Expression of Wild-Type CFTR Suppresses NF-κB-Driven Inflammatory Signalling

Expression of Wild-Type CFTR Suppresses NF-κB-Driven Inflammatory Signalling

Mairi J. Hunter, Kate J. Treharne, Alexandra K. Winter, Diane M. Cassidy, Stephen Land, Anil Meht

LoS ONE 5(7): e11598. doi:10.1371/journal.pone.0011598

Mutation of the cystic fibrosis transmembrane-conductance regulator (CFTR) causes cystic fibrosis (CF) but not all CF aspects can easily be explained by deficient ion transport. CF-inflammation provides one example but its pathogenesis remains controversial. Here, we tested the simple but fundamental hypothesis that wild-type CFTR is needed to suppress NF-κB activity.

Methodology/Principal Findings
In lung epithelial (H441) and engineered (H57) cell lines; we report that inflammatory markers are significantly suppressed by wild-type CFTR. Transient-transfection of wild-type CFTR into CFTR-naïve H441 cells, dose-dependently down-regulates both basal and Tumour Necrosis Factor-α evoked NF-κB activity when compared to transfection with empty vector alone (p5). This effect was also observed in CFTR-naïve H57-HeLa cells which stably express a reporter of NF-κB activity, confirming that the CFTR-mediated repression of inflammation was not due to variable reporter gene transfection efficiency. In contrast, H57 cells transfected with a control cyano-fluorescent protein show a significantly elevated basal level of NF-κB activity above control. Initial cell seeding density may be a critical factor in mediating the suppressive effects of CFTR on inflammation as only at a certain density (1×105 cells/well) did we observe the reduction in NF-κB activity. CFTR channel activity may be necessary for this suppression because the CFTR specific inhibitor CFTRinh172 significantly stimulates NF-κB activity by ~30% in CFTR expressing 16HBE14o− cells whereas pharmacological elevation of cyclic-AMP depresses activity by ~25% below baseline.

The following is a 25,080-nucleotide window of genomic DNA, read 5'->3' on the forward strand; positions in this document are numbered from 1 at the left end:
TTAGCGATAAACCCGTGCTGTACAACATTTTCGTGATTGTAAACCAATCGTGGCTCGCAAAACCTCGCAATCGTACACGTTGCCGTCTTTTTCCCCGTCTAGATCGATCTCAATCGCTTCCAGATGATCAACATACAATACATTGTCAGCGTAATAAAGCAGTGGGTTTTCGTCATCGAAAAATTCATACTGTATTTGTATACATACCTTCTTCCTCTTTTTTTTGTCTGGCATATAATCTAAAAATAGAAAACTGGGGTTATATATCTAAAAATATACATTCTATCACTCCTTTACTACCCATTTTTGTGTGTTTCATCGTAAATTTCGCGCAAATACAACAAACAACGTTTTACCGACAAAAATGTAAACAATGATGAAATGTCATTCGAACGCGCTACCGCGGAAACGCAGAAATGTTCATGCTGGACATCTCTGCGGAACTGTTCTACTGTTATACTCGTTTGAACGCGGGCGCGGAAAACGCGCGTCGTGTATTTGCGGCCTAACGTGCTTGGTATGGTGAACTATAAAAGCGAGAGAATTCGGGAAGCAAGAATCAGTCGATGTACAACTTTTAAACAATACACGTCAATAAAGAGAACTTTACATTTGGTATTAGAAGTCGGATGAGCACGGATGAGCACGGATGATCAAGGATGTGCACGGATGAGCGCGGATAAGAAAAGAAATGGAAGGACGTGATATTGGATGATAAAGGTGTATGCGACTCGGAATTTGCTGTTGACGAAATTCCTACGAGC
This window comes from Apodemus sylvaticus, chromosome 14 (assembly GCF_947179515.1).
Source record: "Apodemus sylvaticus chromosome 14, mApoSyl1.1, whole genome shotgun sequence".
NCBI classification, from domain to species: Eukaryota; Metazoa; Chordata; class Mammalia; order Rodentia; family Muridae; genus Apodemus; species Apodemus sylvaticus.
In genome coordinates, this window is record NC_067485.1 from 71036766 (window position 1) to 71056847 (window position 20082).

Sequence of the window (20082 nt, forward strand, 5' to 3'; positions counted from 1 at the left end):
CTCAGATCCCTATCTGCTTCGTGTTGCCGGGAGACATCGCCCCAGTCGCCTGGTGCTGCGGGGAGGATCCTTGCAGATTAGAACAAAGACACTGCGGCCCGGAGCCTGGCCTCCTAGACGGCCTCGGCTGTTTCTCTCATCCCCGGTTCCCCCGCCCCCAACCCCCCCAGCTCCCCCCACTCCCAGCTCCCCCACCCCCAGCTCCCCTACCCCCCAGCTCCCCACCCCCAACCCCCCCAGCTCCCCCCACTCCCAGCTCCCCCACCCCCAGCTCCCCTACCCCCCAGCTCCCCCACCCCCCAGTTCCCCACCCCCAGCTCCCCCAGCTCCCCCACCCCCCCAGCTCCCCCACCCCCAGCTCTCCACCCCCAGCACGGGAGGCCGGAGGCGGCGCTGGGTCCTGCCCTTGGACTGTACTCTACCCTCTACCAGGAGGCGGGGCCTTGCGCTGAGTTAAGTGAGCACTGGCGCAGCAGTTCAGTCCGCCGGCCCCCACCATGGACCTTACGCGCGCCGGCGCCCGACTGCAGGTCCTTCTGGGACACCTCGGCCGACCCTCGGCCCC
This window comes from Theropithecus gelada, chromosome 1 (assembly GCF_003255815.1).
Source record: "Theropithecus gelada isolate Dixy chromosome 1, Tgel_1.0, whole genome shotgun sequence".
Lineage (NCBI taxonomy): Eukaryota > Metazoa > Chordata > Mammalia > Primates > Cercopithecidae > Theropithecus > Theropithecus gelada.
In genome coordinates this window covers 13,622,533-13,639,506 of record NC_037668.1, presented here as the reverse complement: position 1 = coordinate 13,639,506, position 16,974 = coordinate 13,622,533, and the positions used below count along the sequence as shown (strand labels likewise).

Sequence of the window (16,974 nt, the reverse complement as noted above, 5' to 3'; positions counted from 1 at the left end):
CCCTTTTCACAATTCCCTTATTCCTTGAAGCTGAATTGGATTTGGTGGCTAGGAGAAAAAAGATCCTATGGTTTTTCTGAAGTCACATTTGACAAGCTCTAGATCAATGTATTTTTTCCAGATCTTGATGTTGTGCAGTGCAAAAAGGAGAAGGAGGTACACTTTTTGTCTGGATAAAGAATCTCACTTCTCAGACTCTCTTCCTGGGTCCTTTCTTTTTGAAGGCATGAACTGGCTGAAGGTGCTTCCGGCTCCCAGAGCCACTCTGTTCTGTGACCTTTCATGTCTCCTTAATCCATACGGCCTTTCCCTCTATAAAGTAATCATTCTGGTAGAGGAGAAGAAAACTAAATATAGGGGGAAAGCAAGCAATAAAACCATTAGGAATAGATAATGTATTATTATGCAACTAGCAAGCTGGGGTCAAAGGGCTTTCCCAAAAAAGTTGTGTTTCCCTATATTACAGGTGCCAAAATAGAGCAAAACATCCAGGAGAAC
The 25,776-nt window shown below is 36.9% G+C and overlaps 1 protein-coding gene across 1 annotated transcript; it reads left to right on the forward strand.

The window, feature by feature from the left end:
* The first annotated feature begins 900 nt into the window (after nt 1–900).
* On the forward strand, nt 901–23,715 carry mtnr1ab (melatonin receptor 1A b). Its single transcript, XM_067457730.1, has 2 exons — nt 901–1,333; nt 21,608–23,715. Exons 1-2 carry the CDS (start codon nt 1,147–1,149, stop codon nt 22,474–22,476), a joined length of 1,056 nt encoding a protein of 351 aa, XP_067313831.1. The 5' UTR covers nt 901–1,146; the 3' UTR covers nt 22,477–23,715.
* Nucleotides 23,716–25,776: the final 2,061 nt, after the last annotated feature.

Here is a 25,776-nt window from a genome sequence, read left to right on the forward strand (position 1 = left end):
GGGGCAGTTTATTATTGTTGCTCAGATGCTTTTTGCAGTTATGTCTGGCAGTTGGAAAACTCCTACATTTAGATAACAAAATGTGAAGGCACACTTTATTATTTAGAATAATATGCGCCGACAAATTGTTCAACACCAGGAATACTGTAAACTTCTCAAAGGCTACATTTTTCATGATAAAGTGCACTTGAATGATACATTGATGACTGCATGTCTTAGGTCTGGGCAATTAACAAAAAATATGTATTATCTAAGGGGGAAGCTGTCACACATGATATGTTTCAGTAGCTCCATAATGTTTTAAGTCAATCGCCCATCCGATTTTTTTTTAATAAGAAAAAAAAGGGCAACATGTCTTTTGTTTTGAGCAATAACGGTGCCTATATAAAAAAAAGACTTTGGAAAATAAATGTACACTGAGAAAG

These data indicate that CFTR has inherent anti-inflammatory properties. We propose that the hyper-inflammation found in CF may arise as a consequence of disrupted repression of NF-κB signalling which is normally mediated by CFTR. Our data therefore concur with in vivo and in vitro data from Vij and colleagues which highlights CFTR as a suppressor of basal inflammation acting through NF-κB, a central hub in inflammatory signalling.

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